The Roadless Area Conservation Rule was implemented by former president Bill Clinton in 2001 and replaced by the Bush administration in 2005. In March, the US House of Representatives voted to approve the Omnibus Public Land Management Act of 2009, a collection of more than 160 bills aimed at preserving federal land as wilderness areas. The Act includes a rule which allows governors to request that regulations on the management of roadless areas be developed to meet the needs of individual states. The Clinton-era rule would have prohibited mining, logging, and road construction in the forests of 38 states and Puerto Rico, totaling more than 58 million acres of land.
Lets hope this holds up when it hits the Supreme Court, which I know it will. The logging folks will not go away quietly.
Josh Gerstein, the of the now-defunct New York Sun, reported from Little Rock, Ark., in 2004: “President Clinton’s new $165 million library here was funded in part by gifts of $1 million or more each from the Saudi royal family and three Saudi businessmen. The governments of Dubai, Kuwait and Qatar and the deputy prime minister of Lebanon all also appear to have donated $1 million or more for the archive and museum that opened last week. … Information about the donors is available to the public on a single touch-screen computer mounted on a wall on the third floor of the recently opened library.”
AP’s Beth Fouhy and Sharon Theimer reported this morning: “Former President Bill Clinton’s foundation has raised at least $41 million from Saudi Arabia and other foreign governments that his wife, Hillary Rodham Clinton, may end up negotiating with as the next secretary of state. The Kingdom of Saudi Arabia gave $10 million to $25 million to the William J. Clinton Foundation, a nonprofit created by the former president to finance his library in Little Rock, Ark., and charitable efforts to reduce poverty and treat AIDS. Other foreign government givers include Norway, Kuwait, Qatar, Brunei, Oman, Italy and Jamaica.”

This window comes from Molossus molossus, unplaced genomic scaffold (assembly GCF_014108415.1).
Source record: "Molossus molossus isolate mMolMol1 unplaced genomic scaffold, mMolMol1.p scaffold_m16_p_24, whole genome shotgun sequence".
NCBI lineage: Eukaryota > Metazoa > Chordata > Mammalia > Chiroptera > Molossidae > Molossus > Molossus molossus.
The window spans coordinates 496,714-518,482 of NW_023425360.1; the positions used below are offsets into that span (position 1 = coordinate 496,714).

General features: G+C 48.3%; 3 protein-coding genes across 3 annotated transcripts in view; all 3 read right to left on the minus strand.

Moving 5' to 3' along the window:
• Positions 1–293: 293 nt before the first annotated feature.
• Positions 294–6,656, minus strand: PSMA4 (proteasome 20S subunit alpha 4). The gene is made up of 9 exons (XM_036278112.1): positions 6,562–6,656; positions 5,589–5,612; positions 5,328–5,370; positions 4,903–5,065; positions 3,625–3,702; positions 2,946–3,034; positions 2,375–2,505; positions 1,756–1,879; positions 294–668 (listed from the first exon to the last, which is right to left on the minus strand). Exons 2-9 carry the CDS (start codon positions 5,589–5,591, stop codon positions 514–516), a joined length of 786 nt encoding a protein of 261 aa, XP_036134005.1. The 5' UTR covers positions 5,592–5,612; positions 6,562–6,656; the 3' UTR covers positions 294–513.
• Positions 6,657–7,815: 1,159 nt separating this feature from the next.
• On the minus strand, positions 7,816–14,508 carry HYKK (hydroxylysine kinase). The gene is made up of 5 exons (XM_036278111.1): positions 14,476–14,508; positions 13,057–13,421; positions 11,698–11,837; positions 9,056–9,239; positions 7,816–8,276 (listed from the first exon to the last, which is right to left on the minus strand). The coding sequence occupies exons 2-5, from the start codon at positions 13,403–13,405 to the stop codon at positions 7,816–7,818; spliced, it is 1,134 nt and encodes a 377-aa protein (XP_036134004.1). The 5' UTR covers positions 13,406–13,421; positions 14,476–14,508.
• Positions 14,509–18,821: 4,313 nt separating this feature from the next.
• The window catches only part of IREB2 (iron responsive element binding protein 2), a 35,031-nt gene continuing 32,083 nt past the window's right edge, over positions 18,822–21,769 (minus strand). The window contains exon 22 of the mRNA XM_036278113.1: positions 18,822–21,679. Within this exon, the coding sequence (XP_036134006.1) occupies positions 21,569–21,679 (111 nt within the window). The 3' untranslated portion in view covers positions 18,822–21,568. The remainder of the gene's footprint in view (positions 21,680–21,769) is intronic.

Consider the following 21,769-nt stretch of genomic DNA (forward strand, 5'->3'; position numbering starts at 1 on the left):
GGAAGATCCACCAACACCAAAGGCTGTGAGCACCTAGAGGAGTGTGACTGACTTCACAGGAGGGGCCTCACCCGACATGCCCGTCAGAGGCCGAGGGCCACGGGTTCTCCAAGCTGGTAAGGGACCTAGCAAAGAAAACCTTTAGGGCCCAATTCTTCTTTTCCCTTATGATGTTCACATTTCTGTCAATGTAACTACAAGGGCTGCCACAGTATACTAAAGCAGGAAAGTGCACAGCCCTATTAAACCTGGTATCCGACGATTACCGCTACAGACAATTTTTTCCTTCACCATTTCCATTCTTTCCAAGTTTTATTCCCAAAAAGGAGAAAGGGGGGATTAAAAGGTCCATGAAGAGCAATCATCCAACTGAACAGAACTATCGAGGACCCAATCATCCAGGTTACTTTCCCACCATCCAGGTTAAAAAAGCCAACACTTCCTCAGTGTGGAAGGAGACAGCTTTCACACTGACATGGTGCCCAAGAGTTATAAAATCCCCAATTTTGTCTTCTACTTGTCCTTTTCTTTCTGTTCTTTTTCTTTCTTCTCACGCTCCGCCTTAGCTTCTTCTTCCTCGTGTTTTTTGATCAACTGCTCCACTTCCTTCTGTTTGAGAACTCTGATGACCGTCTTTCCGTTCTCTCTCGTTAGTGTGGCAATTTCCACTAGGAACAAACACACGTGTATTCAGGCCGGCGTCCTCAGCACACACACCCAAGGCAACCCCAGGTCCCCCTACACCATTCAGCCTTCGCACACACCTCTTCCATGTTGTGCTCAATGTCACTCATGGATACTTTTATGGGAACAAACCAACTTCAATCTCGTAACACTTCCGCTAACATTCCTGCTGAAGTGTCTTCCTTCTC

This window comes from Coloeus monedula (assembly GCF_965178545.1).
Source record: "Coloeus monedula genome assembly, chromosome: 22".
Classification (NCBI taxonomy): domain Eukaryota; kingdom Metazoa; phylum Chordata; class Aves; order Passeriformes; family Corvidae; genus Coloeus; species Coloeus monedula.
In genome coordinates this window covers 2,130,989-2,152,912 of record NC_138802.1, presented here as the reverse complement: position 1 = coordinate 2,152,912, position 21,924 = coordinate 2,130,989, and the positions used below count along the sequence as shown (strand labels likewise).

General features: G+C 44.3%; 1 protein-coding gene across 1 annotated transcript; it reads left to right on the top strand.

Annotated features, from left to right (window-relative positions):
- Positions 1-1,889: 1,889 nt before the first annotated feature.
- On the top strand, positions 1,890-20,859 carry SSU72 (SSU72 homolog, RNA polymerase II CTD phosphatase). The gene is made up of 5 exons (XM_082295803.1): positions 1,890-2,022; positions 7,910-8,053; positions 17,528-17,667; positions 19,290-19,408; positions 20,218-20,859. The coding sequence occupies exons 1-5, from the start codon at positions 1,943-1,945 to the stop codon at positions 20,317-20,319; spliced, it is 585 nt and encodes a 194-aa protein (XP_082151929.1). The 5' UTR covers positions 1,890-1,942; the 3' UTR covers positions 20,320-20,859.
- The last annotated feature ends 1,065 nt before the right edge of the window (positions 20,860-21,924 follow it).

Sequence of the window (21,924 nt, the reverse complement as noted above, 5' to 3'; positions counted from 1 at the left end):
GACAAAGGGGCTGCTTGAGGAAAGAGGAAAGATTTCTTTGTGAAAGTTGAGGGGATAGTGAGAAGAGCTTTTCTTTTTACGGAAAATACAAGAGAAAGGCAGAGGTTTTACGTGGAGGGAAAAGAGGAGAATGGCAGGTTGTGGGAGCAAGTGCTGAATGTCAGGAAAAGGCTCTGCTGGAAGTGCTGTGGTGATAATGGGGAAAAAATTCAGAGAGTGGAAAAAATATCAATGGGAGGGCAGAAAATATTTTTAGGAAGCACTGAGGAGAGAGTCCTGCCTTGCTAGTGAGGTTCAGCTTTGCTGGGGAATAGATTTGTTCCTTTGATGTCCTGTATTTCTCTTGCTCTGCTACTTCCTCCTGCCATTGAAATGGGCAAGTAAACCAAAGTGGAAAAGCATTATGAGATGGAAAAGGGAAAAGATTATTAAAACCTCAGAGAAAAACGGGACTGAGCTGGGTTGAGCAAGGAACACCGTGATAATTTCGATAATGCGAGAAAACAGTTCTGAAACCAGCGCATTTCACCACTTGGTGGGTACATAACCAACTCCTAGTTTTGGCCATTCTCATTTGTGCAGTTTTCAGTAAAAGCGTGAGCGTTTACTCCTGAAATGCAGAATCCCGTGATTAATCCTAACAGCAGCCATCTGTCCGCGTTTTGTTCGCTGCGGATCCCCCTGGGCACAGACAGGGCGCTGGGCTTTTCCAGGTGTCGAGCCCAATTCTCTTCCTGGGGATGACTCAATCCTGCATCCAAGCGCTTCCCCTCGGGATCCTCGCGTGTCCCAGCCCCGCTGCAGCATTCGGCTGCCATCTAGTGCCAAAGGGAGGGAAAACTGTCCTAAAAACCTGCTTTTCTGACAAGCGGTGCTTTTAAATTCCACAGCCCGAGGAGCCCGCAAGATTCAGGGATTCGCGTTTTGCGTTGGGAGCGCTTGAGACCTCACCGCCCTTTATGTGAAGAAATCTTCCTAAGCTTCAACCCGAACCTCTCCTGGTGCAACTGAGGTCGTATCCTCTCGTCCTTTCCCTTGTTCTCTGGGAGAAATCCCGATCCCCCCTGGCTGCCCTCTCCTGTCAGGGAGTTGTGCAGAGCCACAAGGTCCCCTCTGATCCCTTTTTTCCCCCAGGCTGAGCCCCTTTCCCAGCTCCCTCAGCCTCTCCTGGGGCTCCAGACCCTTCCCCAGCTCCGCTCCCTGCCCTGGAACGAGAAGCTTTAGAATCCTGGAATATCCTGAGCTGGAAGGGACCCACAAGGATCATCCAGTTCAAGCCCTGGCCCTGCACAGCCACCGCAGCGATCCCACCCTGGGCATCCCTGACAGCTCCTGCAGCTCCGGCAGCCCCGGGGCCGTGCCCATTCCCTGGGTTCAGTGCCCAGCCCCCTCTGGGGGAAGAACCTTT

The story did not point out that the Saudis gave at least $1 million to the George Bush Presidential Library and Museum in College Station, Tex., along with elaborate gifts that included gold and silver camels.
The Politico piece also has a list of the top 18 contributors:
Greater than $25,000,000
The Children’s Investment Fund Foundation
$10,000,001 to $25,000,000
Bill & Melinda Gates Foundation
Stephen L. Bing
Frank Giustra, Chief Executive Officer, The Radcliffe Foundation
The Hunter Foundation
Kingdom of Saudi Arabia
The ELMA Foundation
Theodore W. Waitt
$5,000,001 to $10,000,000
Government of Norway
Nationale Postcode Loterij
Haim Saban and The Saban Family Foundation
The Wasserman Foundation
It’s a trip m’dear reader…and lots of fall-out (read as shit) will be sure to hit the fan for the rest of the week on the Saudi connections I bet, since Hillary will spend lots of time talking to those folks…bet on it.
Tags: Bill Clinton donor list
Ironically, it was Ms. Morrison that dubbed Bill Clinton the “First Black President”:
In an October 1998 essay in The New Yorker, Morrison wrote: “Years ago, in the middle of the Whitewater investigation, one heard the first murmurs: white skin notwithstanding, this is our first black president. Blacker than any actual person who could ever be elected in our children’s lifetime.“
Ms Morrison is a Nobel Prize winning author. I love my irony served up hot and fresh in the morning..don’t you? The NYT has a writeup about her letter to Obama here on their blog page.